The identification of associations among biomolecules has important implications for our understanding of biological processes. In view of the complexity of intermolecular interaction networks, it is necessary to establish a prediction model that makes full use of prior information. Lü et al. (2015) studied the link predictability of complex networks and proposed the structural perturbation method for predicting “missing links” in networks. Zeng et al. (2018) applied this algorithm to biological networks. They constructed a bilayer network and predicted unknown miRNA–disease associations by the perturbation of specific diseases in the network, achieving good results. We further extended the structural perturbation method; the key difference in our study was the application of structural perturbation to the entire known lncRNA–miRNA interaction network, without focusing on a specific ncRNA (lncRNA or miRNA).
The ceRNA hypothesis (Salmena et al., 2011) predicts that similarity in the expression profile of a pair of lncRNAs is beneficial if they interact with the same miRNA. In our study, the successful prediction of lncRNA–miRNA interactions based on ncRNA expression profile similarity seems to support this hypothesis; however, the reality is more complex for a few reasons. First, the ncRNA expression profile data used in this study were collected from different human tissues and cell lines (see ‘Construction of an lncRNAmiRNA bilayer network’). The similarity network reflects the generalized expression pattern of a pair of ncRNAs, rather than their expression pattern in a specific cellular environment. Second, an interaction between an lncRNA and miRNA may involve other molecules. Because lncRNAs are abundant in vivo and have various interactions with other molecules (Liu et al., 2017; Liu et al., 2015). Therefore, the indirect interactions of lncRNAs and miRNAs via other molecules, such as protein complexes, cannot be ignored.
Based on our results, we suggest that the network structure perturbation method has two main advantages over other approaches: (1) it can make full use of prior information in the network (2) and it captures network topology features well. However, the method has limitations. First, it requires prior knowledge of network nodes and links to achieve good performance. Second, our predicted candidate interaction pairs may contain indirect relationships involving other molecules (e.g., proteins, nucleic acids, etc.). The above summary of advantages and disadvantages are aspects of the method that should be noted, and also point out a direction we need to further research in the future. In addition, previous researchers have many excellent research work on miRNA-disease associations (Chen et al., 2019b) as well as lnRNA-disease associations (Chen & Yan, 2013). The studies of ncRNA-disease association by Chen & Yan (2013) and Chen et al. (2019b) inspired us to expand ncRNA-disease association studies by combining a priori information and reliable lncRNA-miRNA prediction information in our future research work.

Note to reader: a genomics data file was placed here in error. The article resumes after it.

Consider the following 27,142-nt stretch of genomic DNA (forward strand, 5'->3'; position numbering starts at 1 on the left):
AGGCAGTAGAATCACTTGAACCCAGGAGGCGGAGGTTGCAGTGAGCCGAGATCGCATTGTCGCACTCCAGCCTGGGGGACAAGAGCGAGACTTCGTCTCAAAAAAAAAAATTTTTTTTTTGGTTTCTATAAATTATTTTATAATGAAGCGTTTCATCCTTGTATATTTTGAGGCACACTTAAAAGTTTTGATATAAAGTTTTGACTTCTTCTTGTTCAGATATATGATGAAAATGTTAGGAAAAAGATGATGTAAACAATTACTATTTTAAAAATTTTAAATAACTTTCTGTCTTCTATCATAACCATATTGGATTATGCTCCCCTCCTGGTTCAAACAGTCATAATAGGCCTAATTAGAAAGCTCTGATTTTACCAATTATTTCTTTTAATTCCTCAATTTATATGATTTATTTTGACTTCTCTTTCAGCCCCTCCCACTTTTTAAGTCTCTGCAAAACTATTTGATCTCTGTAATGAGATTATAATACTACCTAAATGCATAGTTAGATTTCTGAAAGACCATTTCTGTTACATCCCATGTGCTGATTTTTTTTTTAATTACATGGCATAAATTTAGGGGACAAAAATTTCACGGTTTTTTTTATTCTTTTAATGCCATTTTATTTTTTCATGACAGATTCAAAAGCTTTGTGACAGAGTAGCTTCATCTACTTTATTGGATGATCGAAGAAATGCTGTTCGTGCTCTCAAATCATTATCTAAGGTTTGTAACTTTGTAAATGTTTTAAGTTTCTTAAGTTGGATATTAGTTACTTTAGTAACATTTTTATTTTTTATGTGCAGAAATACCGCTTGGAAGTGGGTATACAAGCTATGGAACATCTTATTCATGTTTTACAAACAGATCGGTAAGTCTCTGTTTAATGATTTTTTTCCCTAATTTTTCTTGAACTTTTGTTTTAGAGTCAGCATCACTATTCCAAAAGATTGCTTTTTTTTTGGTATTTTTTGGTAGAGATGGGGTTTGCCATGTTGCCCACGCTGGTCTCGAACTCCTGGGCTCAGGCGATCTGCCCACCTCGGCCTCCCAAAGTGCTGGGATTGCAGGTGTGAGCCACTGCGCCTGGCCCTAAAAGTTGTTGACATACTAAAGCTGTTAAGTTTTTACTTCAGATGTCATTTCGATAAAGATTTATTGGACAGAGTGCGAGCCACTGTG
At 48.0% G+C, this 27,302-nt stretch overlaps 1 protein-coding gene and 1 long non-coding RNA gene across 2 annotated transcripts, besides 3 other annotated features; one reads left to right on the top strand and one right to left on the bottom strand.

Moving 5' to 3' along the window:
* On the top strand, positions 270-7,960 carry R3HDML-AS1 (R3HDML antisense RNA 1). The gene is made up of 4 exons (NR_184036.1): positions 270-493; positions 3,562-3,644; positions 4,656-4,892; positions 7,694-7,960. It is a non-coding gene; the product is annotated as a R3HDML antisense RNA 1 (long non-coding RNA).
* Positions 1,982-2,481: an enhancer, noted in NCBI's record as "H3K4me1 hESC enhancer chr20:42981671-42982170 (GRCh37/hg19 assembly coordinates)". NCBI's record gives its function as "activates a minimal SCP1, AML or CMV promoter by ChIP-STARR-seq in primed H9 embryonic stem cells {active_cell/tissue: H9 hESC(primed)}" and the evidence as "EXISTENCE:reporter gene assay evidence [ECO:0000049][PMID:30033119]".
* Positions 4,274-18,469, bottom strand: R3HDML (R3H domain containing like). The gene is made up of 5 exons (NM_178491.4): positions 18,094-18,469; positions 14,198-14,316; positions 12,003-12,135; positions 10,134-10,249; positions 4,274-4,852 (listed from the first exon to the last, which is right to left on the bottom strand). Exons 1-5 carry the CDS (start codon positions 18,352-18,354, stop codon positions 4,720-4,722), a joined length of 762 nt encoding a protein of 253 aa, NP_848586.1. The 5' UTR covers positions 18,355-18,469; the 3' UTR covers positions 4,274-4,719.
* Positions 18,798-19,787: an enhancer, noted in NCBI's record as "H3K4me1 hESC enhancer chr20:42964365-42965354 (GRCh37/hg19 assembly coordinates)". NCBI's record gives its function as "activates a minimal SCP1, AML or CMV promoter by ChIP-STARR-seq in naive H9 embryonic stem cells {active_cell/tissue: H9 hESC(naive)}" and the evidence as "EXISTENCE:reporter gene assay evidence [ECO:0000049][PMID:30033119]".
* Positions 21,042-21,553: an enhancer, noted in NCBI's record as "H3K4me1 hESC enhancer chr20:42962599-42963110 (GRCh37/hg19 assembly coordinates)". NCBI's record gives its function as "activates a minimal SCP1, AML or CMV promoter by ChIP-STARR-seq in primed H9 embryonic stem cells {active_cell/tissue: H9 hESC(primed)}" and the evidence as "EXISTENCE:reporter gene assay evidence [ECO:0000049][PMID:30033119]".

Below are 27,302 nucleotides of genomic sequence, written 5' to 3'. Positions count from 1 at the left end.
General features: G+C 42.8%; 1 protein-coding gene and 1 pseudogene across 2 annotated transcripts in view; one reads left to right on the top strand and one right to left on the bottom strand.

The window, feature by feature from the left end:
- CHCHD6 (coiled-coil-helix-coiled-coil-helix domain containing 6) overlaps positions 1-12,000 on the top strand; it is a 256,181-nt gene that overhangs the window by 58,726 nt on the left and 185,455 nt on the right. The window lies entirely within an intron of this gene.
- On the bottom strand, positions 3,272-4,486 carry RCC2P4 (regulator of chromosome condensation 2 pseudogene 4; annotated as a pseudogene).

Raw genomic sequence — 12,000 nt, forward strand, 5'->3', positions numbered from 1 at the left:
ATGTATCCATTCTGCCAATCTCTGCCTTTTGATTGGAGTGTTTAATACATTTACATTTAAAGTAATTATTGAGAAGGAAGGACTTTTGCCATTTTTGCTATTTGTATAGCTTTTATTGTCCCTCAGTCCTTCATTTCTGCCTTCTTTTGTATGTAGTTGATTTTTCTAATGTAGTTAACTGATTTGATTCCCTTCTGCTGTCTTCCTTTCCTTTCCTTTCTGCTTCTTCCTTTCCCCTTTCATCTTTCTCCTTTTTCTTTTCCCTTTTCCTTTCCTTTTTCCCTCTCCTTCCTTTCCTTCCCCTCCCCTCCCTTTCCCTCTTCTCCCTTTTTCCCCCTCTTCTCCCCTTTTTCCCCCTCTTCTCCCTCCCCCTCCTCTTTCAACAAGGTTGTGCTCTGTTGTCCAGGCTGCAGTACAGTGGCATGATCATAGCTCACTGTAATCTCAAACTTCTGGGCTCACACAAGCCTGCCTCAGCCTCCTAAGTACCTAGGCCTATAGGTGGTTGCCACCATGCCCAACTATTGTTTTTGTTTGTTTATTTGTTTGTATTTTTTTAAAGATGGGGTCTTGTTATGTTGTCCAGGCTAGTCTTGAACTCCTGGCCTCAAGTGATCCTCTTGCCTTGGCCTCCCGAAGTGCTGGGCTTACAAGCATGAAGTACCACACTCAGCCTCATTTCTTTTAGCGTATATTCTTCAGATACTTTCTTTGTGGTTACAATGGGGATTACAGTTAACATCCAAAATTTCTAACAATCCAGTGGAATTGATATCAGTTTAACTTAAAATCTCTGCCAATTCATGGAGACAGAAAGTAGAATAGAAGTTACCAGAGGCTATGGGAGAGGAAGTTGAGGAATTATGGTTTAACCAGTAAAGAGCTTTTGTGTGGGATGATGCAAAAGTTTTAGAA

Overall, the approach is valuable for large biomolecular networks and the generalized prediction of unknown links in the network or for analyses of specific molecules in a network. The method can be adapted according to the specific research aims.
We propose a framework named SPMLMI based on a bilayer network to predict interactions between lncRNAs and miRNAs. The bilayer network integrates similarity information for two types of ncRNA molecules and known interaction information. By using SPMLMI, we obtained a perturbation matrix and corresponded each matrix element to the correlation score between pairs of nodes in the network. In this way, missing links (i.e., unknown lncRNA–miRNA interactions) in the network are assigned correlation scores, where high scores indicate probable interactions. SPMLMI was feasible and effective for predicting lncRNA–miRNA interactions and represents a substantial improvement over SPMLMI.
Extensive regulatory functions of ncRNAs have been confirmed. Based on expression data, our method infers potential interactions between lncRNAs and miRNAs, providing a basis for further functional analyses. However, other regulatory interactions, such as lncRNA–mRNA interactions, miRNA–mRNA interactions, and ncRNA–protein interactions, have not been considered and will be a focus of future research.